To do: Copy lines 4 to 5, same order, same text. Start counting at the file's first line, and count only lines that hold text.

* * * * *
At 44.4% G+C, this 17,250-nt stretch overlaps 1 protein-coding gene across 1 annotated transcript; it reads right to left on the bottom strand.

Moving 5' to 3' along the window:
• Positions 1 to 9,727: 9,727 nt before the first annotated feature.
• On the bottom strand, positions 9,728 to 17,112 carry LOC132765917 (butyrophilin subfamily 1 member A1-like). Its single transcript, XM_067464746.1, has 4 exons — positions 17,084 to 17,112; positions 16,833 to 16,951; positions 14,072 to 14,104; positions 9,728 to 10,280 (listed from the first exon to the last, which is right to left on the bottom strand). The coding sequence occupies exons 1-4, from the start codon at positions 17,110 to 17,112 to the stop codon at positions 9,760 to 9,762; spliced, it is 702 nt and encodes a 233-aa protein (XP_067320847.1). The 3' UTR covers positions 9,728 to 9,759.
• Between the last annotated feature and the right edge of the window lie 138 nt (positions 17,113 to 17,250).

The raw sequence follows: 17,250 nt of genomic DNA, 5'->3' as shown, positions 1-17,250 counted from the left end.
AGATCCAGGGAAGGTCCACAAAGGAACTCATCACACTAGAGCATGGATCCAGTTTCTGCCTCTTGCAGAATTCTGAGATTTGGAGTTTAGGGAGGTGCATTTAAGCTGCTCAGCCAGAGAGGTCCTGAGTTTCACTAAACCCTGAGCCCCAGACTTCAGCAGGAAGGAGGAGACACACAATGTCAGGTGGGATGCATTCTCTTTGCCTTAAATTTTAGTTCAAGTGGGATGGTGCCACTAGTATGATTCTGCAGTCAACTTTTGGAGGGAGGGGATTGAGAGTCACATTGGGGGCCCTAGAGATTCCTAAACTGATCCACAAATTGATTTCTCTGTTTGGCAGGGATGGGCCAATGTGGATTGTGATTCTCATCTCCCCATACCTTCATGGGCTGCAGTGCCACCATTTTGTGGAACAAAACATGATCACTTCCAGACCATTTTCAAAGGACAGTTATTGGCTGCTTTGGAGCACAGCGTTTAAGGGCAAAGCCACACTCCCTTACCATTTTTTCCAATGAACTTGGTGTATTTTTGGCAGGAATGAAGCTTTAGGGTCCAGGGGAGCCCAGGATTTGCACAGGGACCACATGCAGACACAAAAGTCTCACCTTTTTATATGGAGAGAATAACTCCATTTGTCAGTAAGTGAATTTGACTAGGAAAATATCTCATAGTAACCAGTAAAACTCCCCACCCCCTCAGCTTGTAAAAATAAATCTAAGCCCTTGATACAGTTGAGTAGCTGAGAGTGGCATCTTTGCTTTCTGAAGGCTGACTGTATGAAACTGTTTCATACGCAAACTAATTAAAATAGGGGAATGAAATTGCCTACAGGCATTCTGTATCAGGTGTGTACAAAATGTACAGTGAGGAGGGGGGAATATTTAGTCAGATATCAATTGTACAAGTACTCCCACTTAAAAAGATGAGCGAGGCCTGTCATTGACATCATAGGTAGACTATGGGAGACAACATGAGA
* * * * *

• On the bottom strand, positions 9,728 to 17,112 carry LOC132765917 (butyrophilin subfamily 1 member A1-like). Its single transcript, XM_067464746.1, has 4 exons — positions 17,084 to 17,112; positions 16,833 to 16,951; positions 14,072 to 14,104; positions 9,728 to 10,280 (listed from the first exon to the last, which is right to left on the bottom strand). The coding sequence occupies exons 1-4, from the start codon at positions 17,110 to 17,112 to the stop codon at positions 9,760 to 9,762; spliced, it is 702 nt and encodes a 233-aa protein (XP_067320847.1). The 3' UTR covers positions 9,728 to 9,759.
• Between the last annotated feature and the right edge of the window lie 138 nt (positions 17,113 to 17,250).